The University Mace is a symbol of the authority of the UBC Chancellor.
The Mace is displayed on ceremonial occasions, most notably during the Convocation ceremonies but also during the Installation of a President or Chancellor. The Mace is carried by the ‘Mace Bearer’ who leads the Platform Party, which includes the Chancellor, the President, and other dignitaries, onto the stage for the Convocation ceremonies.
Designing the Mace
Created by First Nations artist Sheldon Louis of the Okanagan Indian Band, the University Mace is carved from a single piece of alder wood, and combines Okanagan Nation traditions with university customs. The main art work on the Mace features three symbolic spirit icons—a mother bear with her two cubs, the image of the mountains, and water—given to UBC’s Okanagan campus in 2005 by the Okanagan Nation elders.
The spirit icon gifts were selected by a group of First Nation elders, led by Andrew McGinnis, an Okanagan Traditional Medicine Keeper from the Penticton Indian Band, and Victor Antoine, an elder of the Okanagan Indian Band. Each spirit icon was chosen carefully for its special significance to the region, reflecting local Okanagan Nation tradition, culture and knowledge.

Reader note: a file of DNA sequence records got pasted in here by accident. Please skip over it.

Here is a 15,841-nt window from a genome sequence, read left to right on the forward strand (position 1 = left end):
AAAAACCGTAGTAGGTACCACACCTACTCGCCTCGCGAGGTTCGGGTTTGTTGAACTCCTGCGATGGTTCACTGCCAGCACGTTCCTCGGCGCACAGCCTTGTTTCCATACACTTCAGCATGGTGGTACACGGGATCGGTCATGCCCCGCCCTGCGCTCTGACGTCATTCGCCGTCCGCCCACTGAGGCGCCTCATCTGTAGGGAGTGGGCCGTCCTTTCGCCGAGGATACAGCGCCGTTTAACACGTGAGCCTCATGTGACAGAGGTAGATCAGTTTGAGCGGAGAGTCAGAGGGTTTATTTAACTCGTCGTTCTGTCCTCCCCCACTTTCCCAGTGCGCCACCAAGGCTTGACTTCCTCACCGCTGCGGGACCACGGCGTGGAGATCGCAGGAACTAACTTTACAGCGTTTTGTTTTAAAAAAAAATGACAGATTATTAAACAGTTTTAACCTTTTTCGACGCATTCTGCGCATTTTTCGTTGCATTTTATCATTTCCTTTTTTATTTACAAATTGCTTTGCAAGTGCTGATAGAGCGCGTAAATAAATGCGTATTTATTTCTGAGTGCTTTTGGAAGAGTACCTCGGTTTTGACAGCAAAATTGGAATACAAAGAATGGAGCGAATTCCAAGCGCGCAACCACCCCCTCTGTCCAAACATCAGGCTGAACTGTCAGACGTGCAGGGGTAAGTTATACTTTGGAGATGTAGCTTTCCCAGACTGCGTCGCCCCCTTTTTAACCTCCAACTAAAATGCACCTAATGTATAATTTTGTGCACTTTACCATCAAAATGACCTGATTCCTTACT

The Mace also features a number of university symbols, including the UBC Okanagan logo, the University coat of arms and the UBC motto Tuum Est – It’s Yours. In addition, the back of the Mace displays the word Suknaqinx, which is of the Nsyilxcen language, spoken by the Okanagan’s original people. Roughly translated, it means “the ones who stand on the hill and are seen and heard from far away:.”
The University Mace, which was carved in the shape of a paddle, representing the importance of Okanagan Lake to the region’s people, is also inlayed with silver, applied by First Nations silversmith artist Justin Terbasket of the Lower Similkameen Indian Band. The Mace was used for the first time at the 2009 Convocation Ceremonies at UBC’s Okanagan campus.